Recent chatter around grower produced and single vineyard Champagne is teasing intellectually vinous curiosities. I “think” most winemakers and growers in any wine region usher fruit from vine to barrel to bottle with the idea of producing pleasure inducing liquid. On a global basis, wine makers rely on vineyard or broader appellation specificity for reasons that span marketing advantages all the way to authentic presentation of terroir. The absence of education and awareness of this kind of specificity most certainly contributed to the death spiral of Australian wine exports. And in Burgundy, vineyard and grower specificity are inarguably inherent and integral to the region’s history and success. Yet in Champagne, centuries of wine making have sidestepped this specificity in favor of blending wines from different vineyards, villages, and vintages to achieve house styles and maximum pleasure quotients. And now, there is enough evidence of single vineyard Champagnes to call it a trend.
There was a really good Brooklynguy post about proliferating vineyard specific Champagne examples and trends that got me thinking about all this after participating in a blind tasting of more traditional non vineyard specific, luxury cuvees from major Champagne houses. After a little debate on this topic, I sent a link to the Brooklynguy post to my friend Brett Vankoski, whose palate and wine sensibility can never be trivialized. Brett, who also attended the recent blind tasting made some interesting points: “Good article, but it seems to me that single vineyard Champagne has many challenges:
- Because of the gentle pressing that occurs and the restrictions on yield, I suspect you would need a pretty large vineyard to produce a quantity of wine worth bottling under a single vineyard label. Is there really such a thing as terroir once a vineyard reaches a certain size?
- Champagne is sparkling because the still wine is dreadfully acidic. I question the use of terroir with Champagne when producers employ a production method to the wine. Let’s face it, most of what we tasted on Saturday had to do with the texture of the bubbles, the resting of the wine on the lees, and the age of the wine. These things have little to do with soil and actually serve to cover up a wine’s natural aromas.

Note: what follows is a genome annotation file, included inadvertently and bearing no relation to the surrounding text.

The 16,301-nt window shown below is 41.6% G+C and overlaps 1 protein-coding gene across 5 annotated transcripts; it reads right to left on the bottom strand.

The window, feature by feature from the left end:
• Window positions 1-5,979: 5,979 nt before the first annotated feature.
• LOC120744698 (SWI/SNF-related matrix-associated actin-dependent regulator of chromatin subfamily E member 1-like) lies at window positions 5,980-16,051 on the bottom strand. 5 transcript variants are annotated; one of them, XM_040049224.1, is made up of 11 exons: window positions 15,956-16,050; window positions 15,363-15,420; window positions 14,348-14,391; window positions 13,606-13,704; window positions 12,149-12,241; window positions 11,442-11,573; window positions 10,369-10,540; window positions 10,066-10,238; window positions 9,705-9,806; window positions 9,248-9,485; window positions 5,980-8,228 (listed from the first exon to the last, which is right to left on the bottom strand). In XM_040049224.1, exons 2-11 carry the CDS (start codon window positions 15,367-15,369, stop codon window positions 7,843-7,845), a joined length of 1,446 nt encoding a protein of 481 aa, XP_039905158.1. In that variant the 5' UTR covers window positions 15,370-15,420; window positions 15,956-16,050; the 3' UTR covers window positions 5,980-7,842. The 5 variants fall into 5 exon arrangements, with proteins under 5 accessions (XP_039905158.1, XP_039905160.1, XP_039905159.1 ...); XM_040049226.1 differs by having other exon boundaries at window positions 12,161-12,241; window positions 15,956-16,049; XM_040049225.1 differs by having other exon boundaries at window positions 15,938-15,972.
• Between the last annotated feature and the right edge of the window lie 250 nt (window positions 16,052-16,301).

- The assemblage, or blending of still wines, is an important part of why Champagne tastes like it does. The value in this is to smooth the rough edges of wine made from grapes that don’t often fully ripen.
- How do you deal with the NV issue when it comes to single vineyard champagnes? Should we care about a single vineyard champagne that is a blend of multiple vintages?
- I’m all for single vineyard wines as a means of expressing a sense of place, however when it comes to Champagne I am not so sure it would actually lead to a better end result. I think the ’83 Dom Perignon was a good example.”
Really strong points. I am not sure I agree with Brett’s gripe about vineyard size though. So many vineyard specific wines are capped by short yield and tiny production levels. And terroir, at least from my vantage point, can span pieces of vineyards, whole vineyards, appellations, states, countries, and continents. Syrah from Australia, by in large, is wholly different that Syrah from Cote Rotie. Is there a hectare ceiling for legitimate inference of terroir?
But, I tend to agree with Brett overall. Champagne is a drink of pleasure above all others, and a highly manufactured wine in comparison. And the fruit and geography has lead winemakers to use a broad array of tricks and recipes under one “Methode de Champenoise” to produce these delicious and satisfying wines. So, is there a compelling reason to shift towards vineyard specificity here? Will those wines deliver advantages that will drive acceptance by serious wine enthusiasts? Anyone that participated in our recent blind tasting would need to agree that the barrier to entry is set extremely high.